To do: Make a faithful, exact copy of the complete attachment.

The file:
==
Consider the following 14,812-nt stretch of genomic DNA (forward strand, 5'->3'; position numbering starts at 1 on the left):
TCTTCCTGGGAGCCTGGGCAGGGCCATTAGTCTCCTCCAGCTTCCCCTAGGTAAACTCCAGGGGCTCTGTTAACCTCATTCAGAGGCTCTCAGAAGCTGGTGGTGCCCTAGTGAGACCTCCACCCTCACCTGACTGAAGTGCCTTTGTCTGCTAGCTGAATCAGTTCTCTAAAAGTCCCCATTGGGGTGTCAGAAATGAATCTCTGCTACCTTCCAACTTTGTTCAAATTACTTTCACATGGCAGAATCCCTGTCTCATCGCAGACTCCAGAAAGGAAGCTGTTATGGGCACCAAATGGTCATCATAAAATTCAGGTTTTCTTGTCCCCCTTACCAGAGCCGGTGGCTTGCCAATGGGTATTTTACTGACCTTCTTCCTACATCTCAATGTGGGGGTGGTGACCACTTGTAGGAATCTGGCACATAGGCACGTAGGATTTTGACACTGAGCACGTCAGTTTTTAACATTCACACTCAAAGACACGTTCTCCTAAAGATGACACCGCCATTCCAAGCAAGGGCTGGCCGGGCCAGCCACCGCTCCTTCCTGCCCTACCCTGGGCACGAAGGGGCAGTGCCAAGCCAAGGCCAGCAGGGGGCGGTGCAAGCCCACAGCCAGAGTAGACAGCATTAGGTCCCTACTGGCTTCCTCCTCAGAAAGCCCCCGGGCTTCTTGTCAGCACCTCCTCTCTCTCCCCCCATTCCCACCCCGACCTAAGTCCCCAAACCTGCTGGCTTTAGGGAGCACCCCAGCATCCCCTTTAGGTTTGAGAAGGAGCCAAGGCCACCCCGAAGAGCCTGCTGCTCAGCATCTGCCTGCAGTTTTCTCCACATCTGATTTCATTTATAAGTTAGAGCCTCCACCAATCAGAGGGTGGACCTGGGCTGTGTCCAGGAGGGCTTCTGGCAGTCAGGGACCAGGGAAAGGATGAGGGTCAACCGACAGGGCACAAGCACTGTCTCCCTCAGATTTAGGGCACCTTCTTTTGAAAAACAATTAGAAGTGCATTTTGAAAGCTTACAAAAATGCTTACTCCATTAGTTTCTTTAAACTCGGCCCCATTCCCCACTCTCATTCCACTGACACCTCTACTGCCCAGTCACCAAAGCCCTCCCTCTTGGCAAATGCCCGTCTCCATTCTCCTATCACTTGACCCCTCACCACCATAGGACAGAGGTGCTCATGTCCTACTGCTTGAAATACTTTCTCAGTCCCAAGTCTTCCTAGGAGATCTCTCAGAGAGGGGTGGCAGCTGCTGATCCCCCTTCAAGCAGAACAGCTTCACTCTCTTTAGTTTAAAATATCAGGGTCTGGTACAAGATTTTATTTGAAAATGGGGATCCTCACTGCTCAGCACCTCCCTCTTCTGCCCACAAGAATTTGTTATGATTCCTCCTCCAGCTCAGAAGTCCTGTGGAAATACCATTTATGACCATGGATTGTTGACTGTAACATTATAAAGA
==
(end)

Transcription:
Consider the following 14,812-nt stretch of genomic DNA (forward strand, 5'->3'; position numbering starts at 1 on the left):
TCTTCCTGGGAGCCTGGGCAGGGCCATTAGTCTCCTCCAGCTTCCCCTAGGTAAACTCCAGGGGCTCTGTTAACCTCATTCAGAGGCTCTCAGAAGCTGGTGGTGCCCTAGTGAGACCTCCACCCTCACCTGACTGAAGTGCCTTTGTCTGCTAGCTGAATCAGTTCTCTAAAAGTCCCCATTGGGGTGTCAGAAATGAATCTCTGCTACCTTCCAACTTTGTTCAAATTACTTTCACATGGCAGAATCCCTGTCTCATCGCAGACTCCAGAAAGGAAGCTGTTATGGGCACCAAATGGTCATCATAAAATTCAGGTTTTCTTGTCCCCCTTACCAGAGCCGGTGGCTTGCCAATGGGTATTTTACTGACCTTCTTCCTACATCTCAATGTGGGGGTGGTGACCACTTGTAGGAATCTGGCACATAGGCACGTAGGATTTTGACACTGAGCACGTCAGTTTTTAACATTCACACTCAAAGACACGTTCTCCTAAAGATGACACCGCCATTCCAAGCAAGGGCTGGCCGGGCCAGCCACCGCTCCTTCCTGCCCTACCCTGGGCACGAAGGGGCAGTGCCAAGCCAAGGCCAGCAGGGGGCGGTGCAAGCCCACAGCCAGAGTAGACAGCATTAGGTCCCTACTGGCTTCCTCCTCAGAAAGCCCCCGGGCTTCTTGTCAGCACCTCCTCTCTCTCCCCCCATTCCCACCCCGACCTAAGTCCCCAAACCTGCTGGCTTTAGGGAGCACCCCAGCATCCCCTTTAGGTTTGAGAAGGAGCCAAGGCCACCCCGAAGAGCCTGCTGCTCAGCATCTGCCTGCAGTTTTCTCCACATCTGATTTCATTTATAAGTTAGAGCCTCCACCAATCAGAGGGTGGACCTGGGCTGTGTCCAGGAGGGCTTCTGGCAGTCAGGGACCAGGGAAAGGATGAGGGTCAACCGACAGGGCACAAGCACTGTCTCCCTCAGATTTAGGGCACCTTCTTTTGAAAAACAATTAGAAGTGCATTTTGAAAGCTTACAAAAATGCTTACTCCATTAGTTTCTTTAAACTCGGCCCCATTCCCCACTCTCATTCCACTGACACCTCTACTGCCCAGTCACCAAAGCCCTCCCTCTTGGCAAATGCCCGTCTCCATTCTCCTATCACTTGACCCCTCACCACCATAGGACAGAGGTGCTCATGTCCTACTGCTTGAAATACTTTCTCAGTCCCAAGTCTTCCTAGGAGATCTCTCAGAGAGGGGTGGCAGCTGCTGATCCCCCTTCAAGCAGAACAGCTTCACTCTCTTTAGTTTAAAATATCAGGGTCTGGTACAAGATTTTATTTGAAAATGGGGATCCTCACTGCTCAGCACCTCCCTCTTCTGCCCACAAGAATTTGTTATGATTCCTCCTCCAGCTCAGAAGTCCTGTGGAAATACCATTTATGACCATGGATTGTTGACTGTAACATTATAAAGA